Produce 101, the Chinese version of the hit Korean idol competition, saw its finale last Saturday night. In this program, audiences vote on 101 young female contestants until 11 are chosen to form the new pop idol group, Rocket Girls.
The top winners, Meng Meiqi and Wu Xuanyi, received over 185 million and 181 million votes respectively, but they’re far from the most famous legacy of the show. That title belongs to Yang Chaoyue and Wang Ju, overnight wanghong whose success on the show have prompted an outcry over the judging criteria Chinese idol contests: Is it about looks, talent, or personality?
Sweet-mannered Yang, a member of girl group CH2, gained recognition among the show’s audience her appearance as well as dislike for her inferior singing and dancing abilities. Yang, who was born in a small village of Jiangsu province, has had several performance episodes on Produce 101 go viral and trigger a trending Weibo hashtag, “car crash singing ability”.
Wang Sicong, son of China’s richest man (and professional troll in his own right), has also dissed Yang:
Yang’s debut is an insult to the other 10 contestants, an insult to their hard work, their sweat and their professional competence” (Weibo)
A few netizens even anonymously reported Produce 101 to the National Cultural Department, appealing to Chinese government to “monitor” this TV show. Their claim is that Yang “gravely violates the socialist core values,” since she does not have any singing or dancing talent, being only a doll-like girl.
On the contrary, Yang’s adoring fans give her much encouragement and a nickname, the “Village Flower” (村花).
“We know how hard you are working and we will always support you. Trust yourself and you are the most shining star!” (Weibo)
In contrast to Yang, Wang Ju isn’t in trouble because of her generic good looks—just the opposite, in fact. Labeled as “old auntie” after her first appearance on the show, Wang is taller and heavier than the other contestants. “Wang Ju is chunky and dark. I’ll never vote for her.” one audience member told the Guardian, which has called Wang “China’s Beyonce” and applauds her break from traditional beauty standards.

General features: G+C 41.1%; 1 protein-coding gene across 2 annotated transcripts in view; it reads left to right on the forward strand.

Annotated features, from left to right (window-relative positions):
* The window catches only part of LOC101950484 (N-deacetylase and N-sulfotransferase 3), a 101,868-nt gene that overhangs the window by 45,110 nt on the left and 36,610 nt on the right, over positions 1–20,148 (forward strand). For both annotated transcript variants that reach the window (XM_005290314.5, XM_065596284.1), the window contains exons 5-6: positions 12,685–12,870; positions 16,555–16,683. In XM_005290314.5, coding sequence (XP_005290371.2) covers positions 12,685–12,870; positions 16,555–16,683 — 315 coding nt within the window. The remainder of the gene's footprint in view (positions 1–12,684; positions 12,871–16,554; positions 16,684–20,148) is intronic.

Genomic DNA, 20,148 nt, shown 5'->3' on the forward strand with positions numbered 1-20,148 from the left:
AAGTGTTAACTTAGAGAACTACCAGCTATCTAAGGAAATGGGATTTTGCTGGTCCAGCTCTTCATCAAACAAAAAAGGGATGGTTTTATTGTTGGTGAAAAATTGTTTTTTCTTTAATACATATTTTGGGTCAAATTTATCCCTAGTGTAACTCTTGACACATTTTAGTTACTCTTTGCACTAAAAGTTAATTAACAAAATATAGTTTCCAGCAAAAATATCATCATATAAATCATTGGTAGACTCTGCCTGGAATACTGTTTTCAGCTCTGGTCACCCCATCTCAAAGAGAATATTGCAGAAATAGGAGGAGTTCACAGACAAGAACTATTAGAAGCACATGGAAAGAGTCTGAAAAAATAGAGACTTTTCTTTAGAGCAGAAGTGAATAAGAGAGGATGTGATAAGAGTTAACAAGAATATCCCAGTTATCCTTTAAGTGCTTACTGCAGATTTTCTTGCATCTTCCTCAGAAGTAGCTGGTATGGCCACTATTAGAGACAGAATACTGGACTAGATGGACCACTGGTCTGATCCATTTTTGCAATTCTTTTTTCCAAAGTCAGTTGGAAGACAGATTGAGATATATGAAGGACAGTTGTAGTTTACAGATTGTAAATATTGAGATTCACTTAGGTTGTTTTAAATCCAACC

Wang has addressed these challenges directly: “Some people say girls like me cannot be idols. But what exactly are the standards for being a girl idol? I’ve eaten up all the standards,” she said after a performance in May. Though some netizens have dug up old photos of Wang, when she was younger and slimmer, Wang has stated she has no wish to go back. “The standard of being beautiful is to be yourself.”
Owing to her frank personality, numerous fans have bought Wang’s “unorthodox style.” “I believe that we always lack a female role model who is confident and dares to challenge conventional standards.” Echo Wu, an interior designer based in Beijing, told the Guardian.
Ironically, it was a 2005 song called “Sing If You Want To” (想唱就唱), played on every street and alley of China, that ushered in an era when the grassroots talent shows first became popular in China. The breakout success of Hunan TV’s singing contest Super Girl (超级女声) was impetus for Chinese television industry to realize the considerable potential (and money) in voter-based idol contests. And in 2006, Super Girl had given birth to an early mainstream female celebrity who challenge the conventions of beauty in China: Li Yuchun (李宇春), who won the show in spite of (or because of) her tomboyish appearance and unique music style, and remains popular as a singer as well as role model today.
Another unconventional performer, Peking Opera artist Wang Peiyu (王佩瑜), who has participated in iQiyi’s youth talk show Who Can Who Up and a variety of other programs, engages in playing laosheng ( 老生), or old male roles, on the small screen in order to propagate traditional arts among young people. Undeniably, pop idols that subvert beauty and entertainment archetypes exist in China, but not all mainstream shows—or viewers—have caught up.
When it comes to the criterion for Chinese female idols, Sun Li, chief director of Produce 101, has said: “Young people now have independent tastes and judging principles. We will let them decide.” It’s is impossible to cater to everyone, of course, and there is no fixed yardstick to evaluate a performer’s success, but repeated media wrangles about cookie cutter idols—as well as idols who are just the opposite—suggest the criteria may need fixing.
Cover image from Weibo